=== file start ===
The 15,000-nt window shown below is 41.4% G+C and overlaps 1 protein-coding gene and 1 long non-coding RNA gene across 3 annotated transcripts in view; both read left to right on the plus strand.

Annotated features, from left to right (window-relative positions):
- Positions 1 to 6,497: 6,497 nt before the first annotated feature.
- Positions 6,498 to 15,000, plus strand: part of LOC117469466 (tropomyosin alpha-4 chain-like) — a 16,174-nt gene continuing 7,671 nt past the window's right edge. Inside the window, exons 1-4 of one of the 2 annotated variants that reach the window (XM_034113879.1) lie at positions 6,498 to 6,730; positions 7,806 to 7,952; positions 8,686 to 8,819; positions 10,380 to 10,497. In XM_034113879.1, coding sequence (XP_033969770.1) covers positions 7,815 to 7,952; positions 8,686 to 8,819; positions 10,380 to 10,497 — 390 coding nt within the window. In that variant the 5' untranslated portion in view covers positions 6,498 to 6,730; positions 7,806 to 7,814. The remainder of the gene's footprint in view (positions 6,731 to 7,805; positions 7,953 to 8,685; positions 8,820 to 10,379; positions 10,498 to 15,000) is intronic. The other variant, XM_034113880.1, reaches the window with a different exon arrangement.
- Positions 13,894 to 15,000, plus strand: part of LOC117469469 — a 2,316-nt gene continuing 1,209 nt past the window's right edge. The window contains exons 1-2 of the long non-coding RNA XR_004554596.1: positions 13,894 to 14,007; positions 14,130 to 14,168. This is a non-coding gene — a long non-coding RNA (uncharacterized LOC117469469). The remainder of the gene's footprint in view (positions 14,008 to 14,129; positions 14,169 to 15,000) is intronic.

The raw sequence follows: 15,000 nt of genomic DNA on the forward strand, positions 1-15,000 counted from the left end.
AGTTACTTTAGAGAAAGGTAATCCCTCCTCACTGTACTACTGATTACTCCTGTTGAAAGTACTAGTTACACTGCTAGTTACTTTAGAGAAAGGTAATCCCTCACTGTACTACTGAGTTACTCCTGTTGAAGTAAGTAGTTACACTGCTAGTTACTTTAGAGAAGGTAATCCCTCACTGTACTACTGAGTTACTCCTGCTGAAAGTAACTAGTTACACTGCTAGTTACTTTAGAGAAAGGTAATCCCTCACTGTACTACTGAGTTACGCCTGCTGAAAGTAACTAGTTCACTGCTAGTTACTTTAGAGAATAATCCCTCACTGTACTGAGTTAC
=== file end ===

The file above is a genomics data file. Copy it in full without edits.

The 15,000-nt window shown below is 41.4% G+C and overlaps 1 protein-coding gene and 1 long non-coding RNA gene across 3 annotated transcripts in view; both read left to right on the plus strand.

Annotated features, from left to right (window-relative positions):
- Positions 1 to 6,497: 6,497 nt before the first annotated feature.
- Positions 6,498 to 15,000, plus strand: part of LOC117469466 (tropomyosin alpha-4 chain-like) — a 16,174-nt gene continuing 7,671 nt past the window's right edge. Inside the window, exons 1-4 of one of the 2 annotated variants that reach the window (XM_034113879.1) lie at positions 6,498 to 6,730; positions 7,806 to 7,952; positions 8,686 to 8,819; positions 10,380 to 10,497. In XM_034113879.1, coding sequence (XP_033969770.1) covers positions 7,815 to 7,952; positions 8,686 to 8,819; positions 10,380 to 10,497 — 390 coding nt within the window. In that variant the 5' untranslated portion in view covers positions 6,498 to 6,730; positions 7,806 to 7,814. The remainder of the gene's footprint in view (positions 6,731 to 7,805; positions 7,953 to 8,685; positions 8,820 to 10,379; positions 10,498 to 15,000) is intronic. The other variant, XM_034113880.1, reaches the window with a different exon arrangement.
- Positions 13,894 to 15,000, plus strand: part of LOC117469469 — a 2,316-nt gene continuing 1,209 nt past the window's right edge. The window contains exons 1-2 of the long non-coding RNA XR_004554596.1: positions 13,894 to 14,007; positions 14,130 to 14,168. This is a non-coding gene — a long non-coding RNA (uncharacterized LOC117469469). The remainder of the gene's footprint in view (positions 14,008 to 14,129; positions 14,169 to 15,000) is intronic.

The raw sequence follows: 15,000 nt of genomic DNA on the forward strand, positions 1-15,000 counted from the left end.
AGTTACTTTAGAGAAAGGTAATCCCTCCTCACTGTACTACTGATTACTCCTGTTGAAAGTACTAGTTACACTGCTAGTTACTTTAGAGAAAGGTAATCCCTCACTGTACTACTGAGTTACTCCTGTTGAAGTAAGTAGTTACACTGCTAGTTACTTTAGAGAAGGTAATCCCTCACTGTACTACTGAGTTACTCCTGCTGAAAGTAACTAGTTACACTGCTAGTTACTTTAGAGAAAGGTAATCCCTCACTGTACTACTGAGTTACGCCTGCTGAAAGTAACTAGTTCACTGCTAGTTACTTTAGAGAATAATCCCTCACTGTACTGAGTTAC